The Year That Changed America
Most of us alive today have never seen anything like 2020, and we probably never will again. Simply put, it was the year from hell. It is an understatement to say we were tested. While it is true that the last four years have been an abomination, these last 12 months took the proverbial cake. How can anyone even put this in perspective? There will surely be countless books, songs, movies, plays and poems that will search for the right words to describe this era, but it will be difficult to do it justice. We saw it all in 2020. We looked on in horror at escalating violence, racism, science-denialism, the widespread emergence of conspiracy thinking and right-wing pundits making their myriad of mendacious claims. More than 350,000 of our friends, family and neighbors needlessly died. Yes, it was preventable. Maybe not all of it, but if we had a leader who had an ounce of empathy and thought about anything but his reelection, the worst of this pandemic could have been averted. The crisis is far from over as we head into 2021, and the death toll continues to mount hourly. During this past year, we asked ourselves so many somber questions. How can we deal with this loss of life? A Russian puppet in the White House? The hate? The economic inequality? The homelessness and the poverty? We were on the verge of completely unraveling. But, we didn’t. Instead, political diversity took a giant leap forward. The first openly gay presidential candidate ran and even won the Iowa caucuses. We had a record number of women run for Congress and president. America, for the first time, is about to have a Black and Asian-American, biracial, female vice president. Something else happened that can’t be overlooked.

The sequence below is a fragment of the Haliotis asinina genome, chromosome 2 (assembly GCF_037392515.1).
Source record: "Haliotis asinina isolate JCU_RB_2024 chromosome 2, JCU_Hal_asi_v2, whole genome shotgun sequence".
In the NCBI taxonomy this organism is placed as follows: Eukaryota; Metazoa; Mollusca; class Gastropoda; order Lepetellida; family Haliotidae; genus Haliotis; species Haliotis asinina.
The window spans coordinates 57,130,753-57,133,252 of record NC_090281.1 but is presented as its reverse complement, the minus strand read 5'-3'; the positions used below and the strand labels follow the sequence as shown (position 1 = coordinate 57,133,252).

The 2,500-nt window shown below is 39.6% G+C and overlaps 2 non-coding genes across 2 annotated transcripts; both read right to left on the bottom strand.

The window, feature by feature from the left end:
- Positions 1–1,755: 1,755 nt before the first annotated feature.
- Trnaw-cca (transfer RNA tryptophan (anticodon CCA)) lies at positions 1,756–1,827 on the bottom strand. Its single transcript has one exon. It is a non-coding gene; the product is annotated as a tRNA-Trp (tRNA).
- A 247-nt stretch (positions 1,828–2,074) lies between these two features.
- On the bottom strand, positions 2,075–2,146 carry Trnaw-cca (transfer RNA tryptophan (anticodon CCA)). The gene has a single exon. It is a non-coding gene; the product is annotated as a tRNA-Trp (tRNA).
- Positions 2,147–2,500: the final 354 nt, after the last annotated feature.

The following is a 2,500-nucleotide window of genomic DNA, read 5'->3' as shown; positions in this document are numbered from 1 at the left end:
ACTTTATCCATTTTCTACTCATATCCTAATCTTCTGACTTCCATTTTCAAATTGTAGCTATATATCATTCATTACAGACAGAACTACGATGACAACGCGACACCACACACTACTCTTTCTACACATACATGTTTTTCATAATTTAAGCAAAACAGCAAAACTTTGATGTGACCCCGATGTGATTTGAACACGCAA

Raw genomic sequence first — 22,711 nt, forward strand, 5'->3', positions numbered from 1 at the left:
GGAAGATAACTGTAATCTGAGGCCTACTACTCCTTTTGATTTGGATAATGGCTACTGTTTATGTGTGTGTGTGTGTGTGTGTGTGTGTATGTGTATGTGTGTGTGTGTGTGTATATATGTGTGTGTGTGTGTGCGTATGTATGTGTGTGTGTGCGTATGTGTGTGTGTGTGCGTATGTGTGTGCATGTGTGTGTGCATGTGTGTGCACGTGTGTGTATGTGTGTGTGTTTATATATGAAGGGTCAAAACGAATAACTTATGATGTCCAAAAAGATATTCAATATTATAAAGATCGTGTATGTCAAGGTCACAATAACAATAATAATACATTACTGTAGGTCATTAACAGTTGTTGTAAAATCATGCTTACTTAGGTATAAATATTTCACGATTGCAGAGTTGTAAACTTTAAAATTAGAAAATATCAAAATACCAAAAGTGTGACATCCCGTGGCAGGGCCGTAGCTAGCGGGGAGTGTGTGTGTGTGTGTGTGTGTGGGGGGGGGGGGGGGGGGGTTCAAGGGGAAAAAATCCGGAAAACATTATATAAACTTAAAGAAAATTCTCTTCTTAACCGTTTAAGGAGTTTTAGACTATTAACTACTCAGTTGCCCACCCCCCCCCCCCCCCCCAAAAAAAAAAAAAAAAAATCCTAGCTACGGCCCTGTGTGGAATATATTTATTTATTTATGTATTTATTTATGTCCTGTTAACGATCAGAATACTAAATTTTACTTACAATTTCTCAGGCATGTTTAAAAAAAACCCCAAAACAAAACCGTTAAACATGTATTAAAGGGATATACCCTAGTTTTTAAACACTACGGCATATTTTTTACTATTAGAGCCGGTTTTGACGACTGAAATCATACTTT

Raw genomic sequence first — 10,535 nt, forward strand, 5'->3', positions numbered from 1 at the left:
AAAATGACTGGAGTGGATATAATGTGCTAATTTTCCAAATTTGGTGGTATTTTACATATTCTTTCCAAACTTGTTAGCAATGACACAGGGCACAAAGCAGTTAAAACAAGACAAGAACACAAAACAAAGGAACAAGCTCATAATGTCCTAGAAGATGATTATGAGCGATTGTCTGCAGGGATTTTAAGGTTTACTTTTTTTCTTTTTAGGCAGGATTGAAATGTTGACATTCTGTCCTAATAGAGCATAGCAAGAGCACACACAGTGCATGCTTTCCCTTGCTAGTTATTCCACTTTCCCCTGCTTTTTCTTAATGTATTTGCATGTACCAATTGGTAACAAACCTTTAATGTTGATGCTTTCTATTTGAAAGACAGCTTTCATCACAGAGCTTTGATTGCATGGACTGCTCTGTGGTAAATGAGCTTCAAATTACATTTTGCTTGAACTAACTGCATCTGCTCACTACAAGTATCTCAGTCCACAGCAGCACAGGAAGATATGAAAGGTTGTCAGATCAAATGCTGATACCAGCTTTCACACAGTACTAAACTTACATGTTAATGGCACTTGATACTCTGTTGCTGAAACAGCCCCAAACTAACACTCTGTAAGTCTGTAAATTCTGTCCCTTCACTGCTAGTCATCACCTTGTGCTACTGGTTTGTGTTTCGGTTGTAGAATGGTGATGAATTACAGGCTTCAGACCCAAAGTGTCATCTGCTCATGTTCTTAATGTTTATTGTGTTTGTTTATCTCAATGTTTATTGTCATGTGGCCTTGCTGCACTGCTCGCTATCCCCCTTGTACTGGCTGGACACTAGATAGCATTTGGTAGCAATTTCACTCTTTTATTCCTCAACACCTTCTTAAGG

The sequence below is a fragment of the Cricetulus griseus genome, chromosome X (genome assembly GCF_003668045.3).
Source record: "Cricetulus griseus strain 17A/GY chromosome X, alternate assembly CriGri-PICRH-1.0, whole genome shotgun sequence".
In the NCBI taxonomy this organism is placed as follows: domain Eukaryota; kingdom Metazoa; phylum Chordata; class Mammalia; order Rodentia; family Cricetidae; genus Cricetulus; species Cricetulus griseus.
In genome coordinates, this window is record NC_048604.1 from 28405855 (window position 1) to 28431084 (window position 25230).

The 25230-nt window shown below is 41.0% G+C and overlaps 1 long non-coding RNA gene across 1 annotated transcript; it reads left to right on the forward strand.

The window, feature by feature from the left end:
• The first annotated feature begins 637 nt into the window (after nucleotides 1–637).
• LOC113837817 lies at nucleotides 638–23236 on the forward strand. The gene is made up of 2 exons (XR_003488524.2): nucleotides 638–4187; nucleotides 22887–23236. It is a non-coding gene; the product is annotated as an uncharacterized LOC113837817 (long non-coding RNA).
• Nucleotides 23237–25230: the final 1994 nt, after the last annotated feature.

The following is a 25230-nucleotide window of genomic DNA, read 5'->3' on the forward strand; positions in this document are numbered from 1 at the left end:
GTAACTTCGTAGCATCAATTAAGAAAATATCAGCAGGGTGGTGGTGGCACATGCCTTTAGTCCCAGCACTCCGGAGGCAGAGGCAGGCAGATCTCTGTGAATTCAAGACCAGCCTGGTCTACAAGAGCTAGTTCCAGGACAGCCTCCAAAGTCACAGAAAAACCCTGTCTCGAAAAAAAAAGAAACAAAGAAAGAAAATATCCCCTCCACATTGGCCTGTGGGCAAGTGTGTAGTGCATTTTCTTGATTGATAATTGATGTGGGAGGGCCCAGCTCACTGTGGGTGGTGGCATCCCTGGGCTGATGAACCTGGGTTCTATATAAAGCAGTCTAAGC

We showed up. When our democracy was in peril, more than 81 million of us heard the call and did something about it. Joe Biden received more votes than any other presidential candidate in U.S. history. We saw what was happening to our country, and we wanted to save it. We stood in long lines in the middle of a global pandemic. We voted, we marched, we demonstrated, we formed the resistance, we loved and we hated at times. We organized together to protect our democracy. We will be remembered as being on the right side of history. Historian Jon Meacham noted that times of fundamental change are fun to read about, but they are not always so great to live through. For those of us who did, we are grateful. And we will never forget those who didn’t make it to the other side. Not ever. We owe it to them to carry on our fight and define what our new “normal” will be. Since no book, movie or TV drama will ever capture what it was like to live through this terrible year, we have nothing but our memories to pass along. The world may never know our names, but we made a difference. Now that’s cause for celebration.